Anyway…onto pancakes! Oh how I loooooove pancakes! After using several gluten-free recipes, I really loved the hearty flavor of buckwheat. The problem was, though, that none of them were fluffy. I like flapjacks, but I REALLY missed fluffy pancakes. Many, many batches later, I finally found a way to make my pancakes closer to the fluffy ones made from typical AP flour. It wasn’t hard to make, and my husband loved them! 😀
Fluffy, Buttermilk Buckwheat Pancakes Recipe
makes ~8 pancakes
Since I cannot tolerate gluten and lactose, my recipes will always fall into these two categories. However, I understand that there are many intolerances/allergies out there. I will note the allergy/intolerance-triggering ingredients that I am aware of with an asterisk (*) and list some suggestions based on my previous elimination diets. Also, remember to buy your alternative substitutions from a company that does not have cross-contamination issues with allergies/intolerance-triggering foods. Again, please be sure to read the whole recipe and adjust as necessary for your allergy needs.
1/2 cup buckwheat flour
3/4 cup brown or white rice flour
2 tsps gluten-free baking powder*
1 tsp baking soda
1/8 tsp cinnamon
1 cup lactose-free buttermilk or lactose-free vanilla yogurt**
2 egg whites***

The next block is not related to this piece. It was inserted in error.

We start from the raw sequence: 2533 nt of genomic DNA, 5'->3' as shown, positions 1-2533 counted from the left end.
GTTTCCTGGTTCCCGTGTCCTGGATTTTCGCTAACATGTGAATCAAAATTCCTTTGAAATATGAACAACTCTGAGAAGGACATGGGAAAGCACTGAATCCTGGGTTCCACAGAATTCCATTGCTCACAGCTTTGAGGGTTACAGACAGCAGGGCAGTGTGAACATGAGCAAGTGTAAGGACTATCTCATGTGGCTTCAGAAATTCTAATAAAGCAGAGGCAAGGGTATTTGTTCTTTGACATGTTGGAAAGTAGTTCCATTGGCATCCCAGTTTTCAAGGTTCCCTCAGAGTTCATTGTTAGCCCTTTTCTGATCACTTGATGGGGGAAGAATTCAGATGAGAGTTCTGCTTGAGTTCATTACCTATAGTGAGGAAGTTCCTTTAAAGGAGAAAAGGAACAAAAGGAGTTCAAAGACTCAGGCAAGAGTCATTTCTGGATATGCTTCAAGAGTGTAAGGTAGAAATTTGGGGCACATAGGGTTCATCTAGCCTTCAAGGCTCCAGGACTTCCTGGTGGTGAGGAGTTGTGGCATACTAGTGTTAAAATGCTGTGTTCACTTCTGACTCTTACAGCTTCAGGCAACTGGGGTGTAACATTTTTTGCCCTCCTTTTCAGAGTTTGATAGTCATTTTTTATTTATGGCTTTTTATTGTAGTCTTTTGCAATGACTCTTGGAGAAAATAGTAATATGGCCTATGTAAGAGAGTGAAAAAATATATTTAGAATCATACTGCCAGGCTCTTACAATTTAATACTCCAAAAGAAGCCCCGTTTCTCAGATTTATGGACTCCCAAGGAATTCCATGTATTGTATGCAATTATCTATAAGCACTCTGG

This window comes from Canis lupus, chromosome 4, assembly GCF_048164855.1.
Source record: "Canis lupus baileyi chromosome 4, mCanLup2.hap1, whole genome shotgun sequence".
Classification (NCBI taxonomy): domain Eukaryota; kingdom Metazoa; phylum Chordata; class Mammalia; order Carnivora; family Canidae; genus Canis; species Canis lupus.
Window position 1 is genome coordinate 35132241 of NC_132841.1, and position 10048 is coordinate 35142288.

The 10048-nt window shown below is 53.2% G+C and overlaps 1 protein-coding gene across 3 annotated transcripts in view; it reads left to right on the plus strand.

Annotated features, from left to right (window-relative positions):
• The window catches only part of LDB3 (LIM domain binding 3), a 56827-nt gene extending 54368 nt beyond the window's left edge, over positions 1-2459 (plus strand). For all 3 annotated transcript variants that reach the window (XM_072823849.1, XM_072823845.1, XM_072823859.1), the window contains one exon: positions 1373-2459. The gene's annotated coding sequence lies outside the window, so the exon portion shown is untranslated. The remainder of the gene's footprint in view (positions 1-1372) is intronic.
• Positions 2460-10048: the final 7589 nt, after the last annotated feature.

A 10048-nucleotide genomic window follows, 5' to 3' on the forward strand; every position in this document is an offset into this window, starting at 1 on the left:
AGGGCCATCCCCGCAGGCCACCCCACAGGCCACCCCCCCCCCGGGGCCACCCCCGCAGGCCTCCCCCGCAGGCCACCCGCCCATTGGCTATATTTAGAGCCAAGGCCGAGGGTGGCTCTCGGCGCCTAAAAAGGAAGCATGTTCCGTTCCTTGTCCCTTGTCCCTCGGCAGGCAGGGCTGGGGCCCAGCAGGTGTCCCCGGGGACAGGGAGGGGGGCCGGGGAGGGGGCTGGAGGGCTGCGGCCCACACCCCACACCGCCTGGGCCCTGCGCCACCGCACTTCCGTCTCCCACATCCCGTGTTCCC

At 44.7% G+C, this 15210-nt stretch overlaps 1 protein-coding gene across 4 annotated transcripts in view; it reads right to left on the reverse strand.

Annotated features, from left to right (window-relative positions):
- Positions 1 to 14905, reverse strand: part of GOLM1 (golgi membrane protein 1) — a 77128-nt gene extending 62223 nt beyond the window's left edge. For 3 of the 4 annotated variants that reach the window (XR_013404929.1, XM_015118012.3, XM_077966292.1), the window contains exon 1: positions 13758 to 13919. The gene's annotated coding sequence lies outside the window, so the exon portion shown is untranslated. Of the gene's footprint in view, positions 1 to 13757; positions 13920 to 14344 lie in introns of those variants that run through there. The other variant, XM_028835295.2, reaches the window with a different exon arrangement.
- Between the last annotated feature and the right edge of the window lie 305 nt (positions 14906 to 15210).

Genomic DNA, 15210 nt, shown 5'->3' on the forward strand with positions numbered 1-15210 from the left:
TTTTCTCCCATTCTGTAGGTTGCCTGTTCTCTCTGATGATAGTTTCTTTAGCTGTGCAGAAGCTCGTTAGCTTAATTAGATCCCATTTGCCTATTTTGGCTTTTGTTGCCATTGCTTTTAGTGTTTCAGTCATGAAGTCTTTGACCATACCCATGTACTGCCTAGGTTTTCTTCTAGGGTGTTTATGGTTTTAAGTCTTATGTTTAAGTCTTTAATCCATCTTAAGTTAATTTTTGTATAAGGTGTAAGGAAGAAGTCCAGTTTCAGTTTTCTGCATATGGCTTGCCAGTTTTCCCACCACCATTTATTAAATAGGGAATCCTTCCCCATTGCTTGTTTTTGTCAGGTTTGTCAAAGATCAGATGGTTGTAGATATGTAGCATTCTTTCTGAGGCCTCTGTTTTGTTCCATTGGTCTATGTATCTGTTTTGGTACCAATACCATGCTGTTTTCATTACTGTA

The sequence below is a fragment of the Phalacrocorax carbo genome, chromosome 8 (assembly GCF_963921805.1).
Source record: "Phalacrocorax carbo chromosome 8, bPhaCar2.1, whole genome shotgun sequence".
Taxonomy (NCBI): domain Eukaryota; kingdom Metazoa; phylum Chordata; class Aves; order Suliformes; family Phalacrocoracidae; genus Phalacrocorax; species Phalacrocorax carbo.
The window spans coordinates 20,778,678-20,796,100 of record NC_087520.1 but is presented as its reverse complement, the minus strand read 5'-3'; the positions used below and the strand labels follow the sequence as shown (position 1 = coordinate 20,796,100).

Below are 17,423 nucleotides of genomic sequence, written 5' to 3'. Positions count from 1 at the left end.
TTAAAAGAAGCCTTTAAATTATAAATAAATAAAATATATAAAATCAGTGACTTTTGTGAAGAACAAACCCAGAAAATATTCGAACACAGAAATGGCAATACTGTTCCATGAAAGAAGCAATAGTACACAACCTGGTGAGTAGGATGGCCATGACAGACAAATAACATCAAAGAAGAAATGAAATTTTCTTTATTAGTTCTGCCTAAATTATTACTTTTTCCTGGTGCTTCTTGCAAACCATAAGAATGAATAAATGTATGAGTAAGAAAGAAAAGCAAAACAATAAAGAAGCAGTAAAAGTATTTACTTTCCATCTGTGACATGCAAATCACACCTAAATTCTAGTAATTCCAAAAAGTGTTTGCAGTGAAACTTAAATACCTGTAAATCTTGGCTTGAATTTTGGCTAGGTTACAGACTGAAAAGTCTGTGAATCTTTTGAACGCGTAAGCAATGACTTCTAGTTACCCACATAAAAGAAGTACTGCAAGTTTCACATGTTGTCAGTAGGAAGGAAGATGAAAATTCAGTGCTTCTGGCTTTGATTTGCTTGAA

2 TBS cup applesauce
2 TBS cup vegetable oil****
a) Grease your griddle with something you can handle (ex., veggie or grapeseed oil). You will want medium-heat for your pancakes (about 360 degrees). Have a plate handy for your completed pancakes (or use a tortilla warmer).
b) Combine all of your dry ingredients together (items #1-5). In a separate bowl, mix together your all of wet ingredients. Add your wet ingredients to your dry ingredients and stir until smooth.
c) Using a ladle, pour pancakes onto your griddle. For awesome results, pour batter onto on your griddle and use your ladle to spread the batter outward in a circular motion (it helps to even out the pancake).
d) Flip over the pancake once the uncooked side bubbles and the batter appears more sheen than wet. Give the pancake about a minute and then check to see if it’s golden brown.